Content costs were flat at constant rates as higher expenses for our popular reality format, Your Face Sounds Familiar, were offset by savings from broadcasting fewer hours of local fiction, and additional costs from the launch of Nova Sport 2 last year were offset by savings in other sports programming. Total costs decreased by more than 3% during the quarter due to savings from personnel costs. As net revenues decreased more than costs; the OIBDA margin for the segment fell by 1 percentage point to 45%.
In Romania, net revenues increased by 10% on a constant currency basis. Television advertising revenues increased by 14%; due to an increase in average prices. Carriage fees and subscription revenues also grew slightly due to an increase in the number of subscribers.
Even though content costs increased by 3%, due primarily to the cost of the UEFA European Championship, total costs decreased by 10% at constant rates during the second quarter, primarily reflecting a decrease in bad debt expense and lower professional fees for tax and legal advisors. This improvement in the cost base together with the increase in revenues caused the OIBDA margin to increase by 12% percentage points to 47%.
In Slovakia, net revenues increased by 9% during the quarter. Our television advertising revenues grew by 11%, due primarily to higher prices, which remain elevated in part from spending on informational and political campaign. Costs increased by 15%, due primarily to an 18% increase in content costs, as we broadcast more hours of local programming in the spring season of 2016. Higher costs caused the OIBDA margin to fall by 4 percentage points to 14%.
In Bulgaria, net revenues increased by 3% during the quarter. Television advertising revenues increased by 4%, as improvement in the macro-economic environment in the country, led to advertisers purchasing more advertising, albeit amid continuing pressure on our prices. Carriage fees and subscription revenues increased due to growth in subscriber numbers.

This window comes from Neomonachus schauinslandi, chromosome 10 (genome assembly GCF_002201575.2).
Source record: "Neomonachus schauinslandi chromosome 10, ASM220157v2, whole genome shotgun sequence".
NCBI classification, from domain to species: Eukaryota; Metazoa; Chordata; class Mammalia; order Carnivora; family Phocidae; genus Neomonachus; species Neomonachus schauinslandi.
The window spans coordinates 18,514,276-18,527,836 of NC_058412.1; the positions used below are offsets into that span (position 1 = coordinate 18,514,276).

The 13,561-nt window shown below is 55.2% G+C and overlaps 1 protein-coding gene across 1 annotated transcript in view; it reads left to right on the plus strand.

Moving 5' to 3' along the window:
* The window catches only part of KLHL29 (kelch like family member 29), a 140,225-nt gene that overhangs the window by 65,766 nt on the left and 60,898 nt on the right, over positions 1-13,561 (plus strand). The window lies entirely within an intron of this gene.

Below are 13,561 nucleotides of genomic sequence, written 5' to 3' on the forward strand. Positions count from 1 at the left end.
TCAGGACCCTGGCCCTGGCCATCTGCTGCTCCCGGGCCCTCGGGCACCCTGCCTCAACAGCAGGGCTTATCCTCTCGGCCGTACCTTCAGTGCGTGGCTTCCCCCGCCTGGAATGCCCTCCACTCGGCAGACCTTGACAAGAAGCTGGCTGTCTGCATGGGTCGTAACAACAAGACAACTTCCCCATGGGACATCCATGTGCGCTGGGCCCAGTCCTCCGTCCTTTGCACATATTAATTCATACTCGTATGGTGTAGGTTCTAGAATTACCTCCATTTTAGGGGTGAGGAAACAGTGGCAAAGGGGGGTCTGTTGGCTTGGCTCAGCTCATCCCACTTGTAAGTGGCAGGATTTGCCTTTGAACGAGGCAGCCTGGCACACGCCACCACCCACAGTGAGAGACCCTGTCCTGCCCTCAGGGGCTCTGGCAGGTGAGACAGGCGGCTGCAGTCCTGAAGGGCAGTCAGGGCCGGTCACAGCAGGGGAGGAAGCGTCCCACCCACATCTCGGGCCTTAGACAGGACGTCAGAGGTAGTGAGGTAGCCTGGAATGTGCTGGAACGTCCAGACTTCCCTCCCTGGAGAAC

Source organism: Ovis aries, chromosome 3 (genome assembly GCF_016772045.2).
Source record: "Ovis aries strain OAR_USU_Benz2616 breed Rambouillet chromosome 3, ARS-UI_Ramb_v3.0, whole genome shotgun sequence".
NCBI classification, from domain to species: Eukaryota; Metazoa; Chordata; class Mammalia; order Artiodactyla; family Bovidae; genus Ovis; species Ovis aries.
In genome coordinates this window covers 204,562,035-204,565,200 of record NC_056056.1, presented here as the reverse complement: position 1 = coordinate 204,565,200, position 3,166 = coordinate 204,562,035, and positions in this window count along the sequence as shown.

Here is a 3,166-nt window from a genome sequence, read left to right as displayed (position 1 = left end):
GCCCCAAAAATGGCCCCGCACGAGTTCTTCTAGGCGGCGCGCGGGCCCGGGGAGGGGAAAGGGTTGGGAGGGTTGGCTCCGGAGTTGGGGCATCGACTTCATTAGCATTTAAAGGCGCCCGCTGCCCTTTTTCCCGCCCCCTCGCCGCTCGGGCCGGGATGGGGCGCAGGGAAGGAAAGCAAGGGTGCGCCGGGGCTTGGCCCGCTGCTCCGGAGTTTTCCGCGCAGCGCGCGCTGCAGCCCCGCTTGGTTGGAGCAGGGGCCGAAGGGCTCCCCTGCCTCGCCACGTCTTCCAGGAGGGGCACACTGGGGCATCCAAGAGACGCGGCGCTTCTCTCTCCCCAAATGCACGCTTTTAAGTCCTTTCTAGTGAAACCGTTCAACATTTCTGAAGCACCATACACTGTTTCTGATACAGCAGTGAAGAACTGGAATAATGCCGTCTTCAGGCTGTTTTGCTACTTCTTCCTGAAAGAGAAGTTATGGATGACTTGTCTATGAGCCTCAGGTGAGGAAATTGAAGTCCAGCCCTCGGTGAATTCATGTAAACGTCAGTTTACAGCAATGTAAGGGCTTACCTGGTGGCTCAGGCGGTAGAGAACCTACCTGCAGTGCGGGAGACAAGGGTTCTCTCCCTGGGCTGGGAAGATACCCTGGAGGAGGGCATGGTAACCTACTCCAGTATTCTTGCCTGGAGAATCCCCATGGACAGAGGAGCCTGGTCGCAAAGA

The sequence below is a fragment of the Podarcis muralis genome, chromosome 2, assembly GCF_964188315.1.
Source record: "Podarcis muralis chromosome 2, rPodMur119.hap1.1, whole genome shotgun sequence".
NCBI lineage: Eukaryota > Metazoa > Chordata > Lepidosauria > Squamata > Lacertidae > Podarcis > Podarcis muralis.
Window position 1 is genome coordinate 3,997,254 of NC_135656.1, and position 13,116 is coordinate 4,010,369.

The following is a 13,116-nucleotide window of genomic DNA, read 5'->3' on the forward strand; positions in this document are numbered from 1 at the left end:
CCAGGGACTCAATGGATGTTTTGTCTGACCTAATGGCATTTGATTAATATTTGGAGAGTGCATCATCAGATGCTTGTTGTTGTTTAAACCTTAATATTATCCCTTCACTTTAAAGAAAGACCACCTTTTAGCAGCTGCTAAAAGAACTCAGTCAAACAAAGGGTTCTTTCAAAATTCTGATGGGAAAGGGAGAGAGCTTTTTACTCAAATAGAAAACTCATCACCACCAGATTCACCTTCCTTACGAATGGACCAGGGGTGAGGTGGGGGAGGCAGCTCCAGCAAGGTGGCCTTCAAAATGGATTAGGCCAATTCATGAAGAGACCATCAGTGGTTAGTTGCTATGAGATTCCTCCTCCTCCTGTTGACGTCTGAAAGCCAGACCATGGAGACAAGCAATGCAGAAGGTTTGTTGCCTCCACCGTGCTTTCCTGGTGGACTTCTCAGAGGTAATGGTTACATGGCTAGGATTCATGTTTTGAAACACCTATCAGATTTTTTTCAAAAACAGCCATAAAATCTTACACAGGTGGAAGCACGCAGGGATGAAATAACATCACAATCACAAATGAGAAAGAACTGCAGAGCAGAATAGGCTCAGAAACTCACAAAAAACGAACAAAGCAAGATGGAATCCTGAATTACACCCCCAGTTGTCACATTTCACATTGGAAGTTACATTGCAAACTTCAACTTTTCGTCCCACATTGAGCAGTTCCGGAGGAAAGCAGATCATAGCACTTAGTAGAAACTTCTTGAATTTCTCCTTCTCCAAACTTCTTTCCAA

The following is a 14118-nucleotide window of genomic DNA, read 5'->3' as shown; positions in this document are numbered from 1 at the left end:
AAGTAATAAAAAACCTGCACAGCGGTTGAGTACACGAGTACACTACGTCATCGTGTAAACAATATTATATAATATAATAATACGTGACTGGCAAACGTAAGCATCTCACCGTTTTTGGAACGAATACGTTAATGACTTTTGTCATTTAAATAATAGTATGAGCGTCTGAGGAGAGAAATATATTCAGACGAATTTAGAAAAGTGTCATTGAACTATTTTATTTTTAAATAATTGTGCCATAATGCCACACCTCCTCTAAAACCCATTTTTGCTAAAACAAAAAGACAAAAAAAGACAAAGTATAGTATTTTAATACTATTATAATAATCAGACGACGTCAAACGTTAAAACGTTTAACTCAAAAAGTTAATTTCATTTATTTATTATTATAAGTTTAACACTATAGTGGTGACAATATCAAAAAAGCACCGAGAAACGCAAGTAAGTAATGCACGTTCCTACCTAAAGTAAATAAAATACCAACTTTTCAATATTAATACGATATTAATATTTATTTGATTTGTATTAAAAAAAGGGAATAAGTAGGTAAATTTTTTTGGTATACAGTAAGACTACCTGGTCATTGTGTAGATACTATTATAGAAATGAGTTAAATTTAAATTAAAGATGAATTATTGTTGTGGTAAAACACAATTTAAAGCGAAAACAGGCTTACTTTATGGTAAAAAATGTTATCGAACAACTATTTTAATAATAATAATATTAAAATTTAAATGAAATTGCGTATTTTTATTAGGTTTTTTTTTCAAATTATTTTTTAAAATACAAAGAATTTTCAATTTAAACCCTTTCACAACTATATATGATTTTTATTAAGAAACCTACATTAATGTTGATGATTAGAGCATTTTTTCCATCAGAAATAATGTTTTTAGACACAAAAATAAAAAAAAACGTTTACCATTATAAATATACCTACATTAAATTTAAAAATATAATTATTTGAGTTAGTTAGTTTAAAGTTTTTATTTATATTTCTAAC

Costs decreased by more than 7%, due primarily to a 7% decrease in content costs, driven by savings from foreign programming, which more than offset additional hours of local programming. Since revenues increased while cost decreased, the margin improved more than 8 percentage points to 29%.
In Croatia, net revenues decreased by 2% during the quarter. This was the result of a decrease in television advertising revenues from selling a lower volume of GRPs at a higher average price compared to same period in 2015. Costs increased by 3% due primarily to an increase in content costs from including an additional entertainment format in the schedule in 2016. This increase was partially offset by lower cost for foreign programming.
And in Slovenia, net revenues increased by 5%. Television advertising revenues increased by 4% at constant rates during the quarter, as a growth of private consumption has encouraged clients to increase their investments in advertising. Carriage fees and subscription revenues also grew largely as a result of an increase in the monthly price for our SVOD product, Voyo.
Costs increased by 1%, due primarily to an increase in content costs from including additional hours of local own produced programming in the spring schedule, which was partially offset by savings from foreign programming. The higher cost of local programming was also mostly offset by savings from cost cutting measures, mainly due to lower personnel costs.
I’ll hand the call back to Michael.
Michael Del Nin
Thanks, Dave. As you all know, we issued a number of warrants as part of a rights offering in 2014. And the two year period to exercise these warrants opened in May of this year. To-date, approximately 6 million of these warrants have been exercised at an exercise price of $1 per share. This represents almost half of the total amount of issued warrants not held by Time Warner.